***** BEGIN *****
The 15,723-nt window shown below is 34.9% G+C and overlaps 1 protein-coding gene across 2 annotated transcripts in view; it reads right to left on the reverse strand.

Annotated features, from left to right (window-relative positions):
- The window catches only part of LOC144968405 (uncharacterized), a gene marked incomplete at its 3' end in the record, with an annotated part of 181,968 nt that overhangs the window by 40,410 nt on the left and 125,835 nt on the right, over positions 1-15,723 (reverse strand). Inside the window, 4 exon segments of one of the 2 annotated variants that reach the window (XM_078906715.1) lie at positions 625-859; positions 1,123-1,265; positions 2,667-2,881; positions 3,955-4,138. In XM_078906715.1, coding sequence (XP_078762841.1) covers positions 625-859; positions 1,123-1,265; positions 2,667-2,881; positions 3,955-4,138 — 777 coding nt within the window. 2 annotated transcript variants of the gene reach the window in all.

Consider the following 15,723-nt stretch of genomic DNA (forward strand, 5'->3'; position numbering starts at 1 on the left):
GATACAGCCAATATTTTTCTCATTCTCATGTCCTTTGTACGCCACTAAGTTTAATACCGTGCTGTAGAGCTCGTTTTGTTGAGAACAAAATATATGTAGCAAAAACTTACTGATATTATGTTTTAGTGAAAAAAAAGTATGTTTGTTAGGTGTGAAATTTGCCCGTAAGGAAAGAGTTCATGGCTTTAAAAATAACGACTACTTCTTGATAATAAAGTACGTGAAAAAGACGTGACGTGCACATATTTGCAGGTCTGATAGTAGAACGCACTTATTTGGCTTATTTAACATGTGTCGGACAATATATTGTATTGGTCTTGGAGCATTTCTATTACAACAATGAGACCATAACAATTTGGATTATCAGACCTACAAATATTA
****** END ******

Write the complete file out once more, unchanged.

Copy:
The 15,723-nt window shown below is 34.9% G+C and overlaps 1 protein-coding gene across 2 annotated transcripts in view; it reads right to left on the reverse strand.

Annotated features, from left to right (window-relative positions):
- The window catches only part of LOC144968405 (uncharacterized), a gene marked incomplete at its 3' end in the record, with an annotated part of 181,968 nt that overhangs the window by 40,410 nt on the left and 125,835 nt on the right, over positions 1-15,723 (reverse strand). Inside the window, 4 exon segments of one of the 2 annotated variants that reach the window (XM_078906715.1) lie at positions 625-859; positions 1,123-1,265; positions 2,667-2,881; positions 3,955-4,138. In XM_078906715.1, coding sequence (XP_078762841.1) covers positions 625-859; positions 1,123-1,265; positions 2,667-2,881; positions 3,955-4,138 — 777 coding nt within the window. 2 annotated transcript variants of the gene reach the window in all.

Consider the following 15,723-nt stretch of genomic DNA (forward strand, 5'->3'; position numbering starts at 1 on the left):
GATACAGCCAATATTTTTCTCATTCTCATGTCCTTTGTACGCCACTAAGTTTAATACCGTGCTGTAGAGCTCGTTTTGTTGAGAACAAAATATATGTAGCAAAAACTTACTGATATTATGTTTTAGTGAAAAAAAAGTATGTTTGTTAGGTGTGAAATTTGCCCGTAAGGAAAGAGTTCATGGCTTTAAAAATAACGACTACTTCTTGATAATAAAGTACGTGAAAAAGACGTGACGTGCACATATTTGCAGGTCTGATAGTAGAACGCACTTATTTGGCTTATTTAACATGTGTCGGACAATATATTGTATTGGTCTTGGAGCATTTCTATTACAACAATGAGACCATAACAATTTGGATTATCAGACCTACAAATATTA